3. Strengthen the Supporting Cast
The ability of your ACL to withstand athletic activities without injury depends in part on the strength, flexibility, and health of the surrounding muscle groups. It is important to strengthen the hamstrings. It is also useful to think of the entire chain of muscles involved in a given movement. Working to improve balance, agility, flexibility, and core strength will help you control the body and eliminate the need for compensatory movements that sometimes lead to injury.

4. Lower the Impact
For people at risk of ACL tears, such as those with previous knee injuries or older adults, there are ways to exercise while lowering the body-weight impact on the knees.

Pool training, for example, is a highly effective (and taxing!) way to continue training while reducing the risk of knee injury. For the purposes of training, therapy, and injury recovery, precision unweighting tools like the AlterG Anti-Gravity Treadmill™ are a highly effective way to reduce the body-weight impact on the knee.

One patient, a Division I soccer player, suffered a severe ACL tear and completed a walking program on the Anti-Gravity Treadmill. The progressive loading and gait monitoring allowed her to recover, maintain cardiovascular fitness, and return to her sport sooner than expected. Read the ACL tear case study.

What’s the Difference Between Static and Dynamic Stretching?

Stretching is a lot like flossing. We know that it’s important and that we should be doing it. We know that it helps our bodies in the long run. Yet so many of us still skip this important activity altogether.

And just like skipping flossing, failing to properly stretch is a mistake. Done right, stretching helps us improve our range of motion, flexibility, and recovery time. For anyone serious about their fitness, stretching is non-negotiable, both before and after workouts. That goes for everything from weightlifting and gymnastics to basketball, volleyball, and rec league hockey.

Typically, a complete stretching program consists of both static and dynamic stretches. The question is, what’s the difference? And when is it best to do one or the other? Here’s a closer look at the difference between static and dynamic stretches, common applications, and some examples.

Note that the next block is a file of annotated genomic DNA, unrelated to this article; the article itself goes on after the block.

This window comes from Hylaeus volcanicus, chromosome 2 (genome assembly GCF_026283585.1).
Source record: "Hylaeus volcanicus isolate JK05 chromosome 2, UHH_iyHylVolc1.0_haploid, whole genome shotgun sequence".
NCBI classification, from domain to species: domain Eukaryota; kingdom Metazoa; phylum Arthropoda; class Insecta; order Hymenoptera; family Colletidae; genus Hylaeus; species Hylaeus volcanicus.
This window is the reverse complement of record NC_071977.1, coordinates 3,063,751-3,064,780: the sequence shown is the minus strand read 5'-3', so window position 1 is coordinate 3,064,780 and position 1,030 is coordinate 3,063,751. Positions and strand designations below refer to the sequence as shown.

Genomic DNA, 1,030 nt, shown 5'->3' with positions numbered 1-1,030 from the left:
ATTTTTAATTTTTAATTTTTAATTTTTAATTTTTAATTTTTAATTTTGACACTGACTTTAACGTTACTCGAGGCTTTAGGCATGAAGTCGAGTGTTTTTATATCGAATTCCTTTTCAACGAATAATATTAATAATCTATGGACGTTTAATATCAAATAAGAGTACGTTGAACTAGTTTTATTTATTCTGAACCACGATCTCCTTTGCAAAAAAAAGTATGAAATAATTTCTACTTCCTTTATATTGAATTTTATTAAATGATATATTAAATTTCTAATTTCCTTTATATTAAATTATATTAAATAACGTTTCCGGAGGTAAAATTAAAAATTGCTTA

The Difference Between Static and Dynamic Stretching

The difference between static and dynamic stretching comes down to a simple thing: movement. A static stretch is, generally, any position you hold—often at the limit of a given joint’s range of motion—to increase flexibility. A lack of movement—hence the name static—is common to all of these stretches. No bouncing, changing position, or repetition of movement.

Applications of Static Stretching

  1. Flexibility
  2. Post-workout recovery
  3. Preventing bruising and soreness

3 Examples of Static Stretches

  • Standing hamstring foldover (touch your toes)
  • Seated groin and inner thigh stretch
  • Overhead triceps stretch

A dynamic stretch is any repetitive, more challenging motion aimed at loosening up muscles and joints. Usually, dynamic stretches are sports- or activity-based motions one repeats a number of times. If it feels challenging, it’s supposed to be. Watch professional athletes before a game or match and you’ll likely see them go through some form of dynamic stretching routine.

Applications of Dynamic Stretching

  1. Pre-workout warmup
  2. Endurance and conditioning training

3 Examples of Dynamic Stretches

  • High knees
  • Walking lunges
  • Lateral crossovers

Understanding the difference between static and dynamic stretching is the first step toward incorporating these important movements into your workouts.

If stretching remains on your list of need to do that more (ahem, right next to flossing), try this: select three to five dynamic stretches and perform them before your next workout. After your routine, perform three to five static stretches. Set a goal to apply this stretching routine to each workout for two weeks.

You’ll be amazed at the difference.